4000th consecutive day of protests against the Jeju base project, Photo credit: Song Dong-hyo

Sung-hee Choi of the Save Jeju campaign in South Korea reflects on the new developments on the Korean Peninsula, specifically the meetings between South and North Korea, as well as North Korea and the United States.  

While Sung-hee sees signs of hope for peace in the region, she points to the continued struggle ahead to confront increasing militarization in the region.  This includes the need for continued nonviolent resistance towards the naval and air-force base projects on the island of Jeju, off the coast of South Korea.  Activists on Jeju have now passed their 4000th consecutive day of nonviolent protest against the projects.  

By: Sung-hee Choi
Gangjeong village international team

On June 12th, 2018, at the historic summit between the United States and the Democratic People’s Republic of Korea (North Korea) held in Singapore, the governments of the U.S. and North Korea declared their commitments to security guarantees for the North Korea and the complete denuclearization of the Korean Peninsula.  The U.S. government also declared their commitment to end of upcoming “wargames” in the waters of the region.   This affirmed the previous commitments made on April 27th 2018 between the Republic of Korea (South Korea) and North Korea in the Inter-Korean Panmunjom Declaration.

All of this was welcomed news for many Korean peace groups, and seen as concrete steps towards settling cold war era confrontations in the peninsula. We see this as a step towards peace, non-nuclearization, and the normalization of relationships in the region.

Although there is still much skepticism, the outcomes of meetings between South and North Korea, and between North Korea and the U.S., should be greatly welcomed, encouraged, and implemented as a rare chance to realize peace in Korea and northeast Asia. We can begin to see prospects for the end of the Korean War. We can begin to see the possibility of the reunification of the nearly for the 10 million Koreans that are still separated family members as a result of the Korean War.

Yet, there are major tasks that are still ahead: especially related to the ever-increasing militarization of the region.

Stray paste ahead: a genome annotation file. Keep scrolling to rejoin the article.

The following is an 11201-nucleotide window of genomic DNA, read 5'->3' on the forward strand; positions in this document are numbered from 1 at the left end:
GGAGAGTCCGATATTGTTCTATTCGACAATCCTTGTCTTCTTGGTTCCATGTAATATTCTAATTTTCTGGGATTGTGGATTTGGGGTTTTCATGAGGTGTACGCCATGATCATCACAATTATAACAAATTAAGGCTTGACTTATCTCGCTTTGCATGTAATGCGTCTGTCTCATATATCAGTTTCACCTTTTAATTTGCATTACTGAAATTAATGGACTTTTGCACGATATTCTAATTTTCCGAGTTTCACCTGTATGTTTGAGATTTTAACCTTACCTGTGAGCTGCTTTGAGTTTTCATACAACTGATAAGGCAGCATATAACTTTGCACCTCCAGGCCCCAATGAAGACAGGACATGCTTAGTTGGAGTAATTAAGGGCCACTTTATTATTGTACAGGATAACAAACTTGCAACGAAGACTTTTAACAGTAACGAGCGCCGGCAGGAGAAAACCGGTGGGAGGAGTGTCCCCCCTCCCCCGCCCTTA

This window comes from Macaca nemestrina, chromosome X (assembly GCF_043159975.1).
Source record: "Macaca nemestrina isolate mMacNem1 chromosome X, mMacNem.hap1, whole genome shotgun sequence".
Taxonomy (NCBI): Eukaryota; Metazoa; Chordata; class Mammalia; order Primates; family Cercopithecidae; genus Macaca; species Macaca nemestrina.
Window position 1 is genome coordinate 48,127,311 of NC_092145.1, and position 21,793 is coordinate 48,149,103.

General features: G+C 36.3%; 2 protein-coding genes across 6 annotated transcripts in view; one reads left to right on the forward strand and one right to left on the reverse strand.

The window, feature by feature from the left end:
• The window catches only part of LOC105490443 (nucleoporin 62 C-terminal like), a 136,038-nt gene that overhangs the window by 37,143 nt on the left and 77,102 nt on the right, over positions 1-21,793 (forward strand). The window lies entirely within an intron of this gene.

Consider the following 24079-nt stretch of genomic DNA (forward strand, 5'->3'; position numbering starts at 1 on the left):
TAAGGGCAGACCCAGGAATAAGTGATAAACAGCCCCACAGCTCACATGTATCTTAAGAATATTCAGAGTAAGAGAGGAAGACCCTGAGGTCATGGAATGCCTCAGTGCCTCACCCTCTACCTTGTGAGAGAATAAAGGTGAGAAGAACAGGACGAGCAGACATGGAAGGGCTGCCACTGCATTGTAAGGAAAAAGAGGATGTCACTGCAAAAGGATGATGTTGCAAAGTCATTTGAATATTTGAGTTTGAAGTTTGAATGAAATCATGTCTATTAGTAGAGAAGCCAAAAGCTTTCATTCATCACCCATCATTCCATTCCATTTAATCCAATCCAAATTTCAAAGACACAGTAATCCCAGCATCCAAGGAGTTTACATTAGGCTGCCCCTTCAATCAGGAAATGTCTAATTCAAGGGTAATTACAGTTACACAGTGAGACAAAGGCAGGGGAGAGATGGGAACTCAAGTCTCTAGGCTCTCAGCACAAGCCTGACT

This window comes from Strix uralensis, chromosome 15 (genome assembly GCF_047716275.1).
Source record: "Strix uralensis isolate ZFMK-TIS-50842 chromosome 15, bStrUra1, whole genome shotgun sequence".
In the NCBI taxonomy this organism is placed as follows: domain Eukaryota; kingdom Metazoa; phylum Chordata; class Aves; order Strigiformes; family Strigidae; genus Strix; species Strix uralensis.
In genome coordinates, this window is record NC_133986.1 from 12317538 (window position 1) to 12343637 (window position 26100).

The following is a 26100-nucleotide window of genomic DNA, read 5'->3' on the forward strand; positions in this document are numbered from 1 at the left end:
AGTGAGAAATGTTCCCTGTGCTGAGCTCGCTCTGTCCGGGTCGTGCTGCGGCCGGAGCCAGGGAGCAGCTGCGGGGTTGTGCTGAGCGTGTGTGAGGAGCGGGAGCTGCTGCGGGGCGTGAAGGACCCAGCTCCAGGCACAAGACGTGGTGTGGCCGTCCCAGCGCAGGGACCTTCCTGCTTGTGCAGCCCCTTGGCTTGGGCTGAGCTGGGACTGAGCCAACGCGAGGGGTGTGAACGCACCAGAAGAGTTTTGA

Despite the meetings in the last months, there is still a huge build-up of a U.S.-South Korean-Japan military alliance that is largely centered on U.S.-led missile defense system. This system has been built up largely under the ‘pretext’ of North Korean nuclear and missile threats, yet it is clear that the ultimate targets for United States are China and Russia, not North Korea.

There are three examples we can especially to look at that show we need to continue to confront militarization of the region:

First, we have now passed our 4000th consecutive day of protesting against the Jeju navy base project enforced in Gangjeong village, Jeju Island, which is located off the coast of South Korea. There have been around 700 times of indictment against nonviolent villagers and activists. Among them, 60 people experienced incarceration. At least 22 internationals experienced deportations for their solidarity to Gangjeong.

The navy base, whose construction was started in 2007 and completed in 2016, has now hosted over 10 foreign warships, including U.S. aegis destroyers and a U.S. nuclear submarine. The militarization of the island has not stopped. There is now a project underway for a 2nd Jeju airport that will be used as an air force base for the region while there are plans for an International Naval Review (naval show that displays warships) that may be held at the base in October 2018 despite villagers’ clear opposition to it.

Second, there is a new military base being built in the mainland of Korea, the Terminal High Altitude Area Defense (THAAD), which began construction just days before the North Korea-South Korea summit (April 27th).  THAAD, which was built to confront North Korea, should be withdrawn upon a new era of peace.

Third, it is shameless that the Trump administration nominated Harry Harris, former head of Pacific Command, to be US ambassador to South Korea on May 18.   This nomination demonstrates that U.S. is still trying to exert military influence in the region beyond the Korean Peninsula. Just days later, the new ambassador stated “North Korea remains our most imminent threat,” while “China remains our biggest long-term challenge.”

“If we want to see true peace in Korea and northeast Asia, we need to see the military bases that form the missile defense (offense) belt withdrawn and closed.”

If we want to see true peace in Korea and northeast Asia, we need to see the military bases that form the missile defense (offense) belt withdrawn and closed. These bases are righteously suspected to serve U.S. strategic interest in wider region beyond Korea, and would be an ongoing part of any military tension in the region. The navy’s scheme to host an international naval review/show with a U.S. nuclear aircraft carrier and many warships from 69 nations including 17 NATO nations in the Jeju base this October should be repulsed.  The 2nd Jeju airport (air force base) project should be stopped.

If we want real peace, all war exercises should be permanently stopped and we need to end the militarization of the region. While there are openings for peace, there are still major tasks ahead.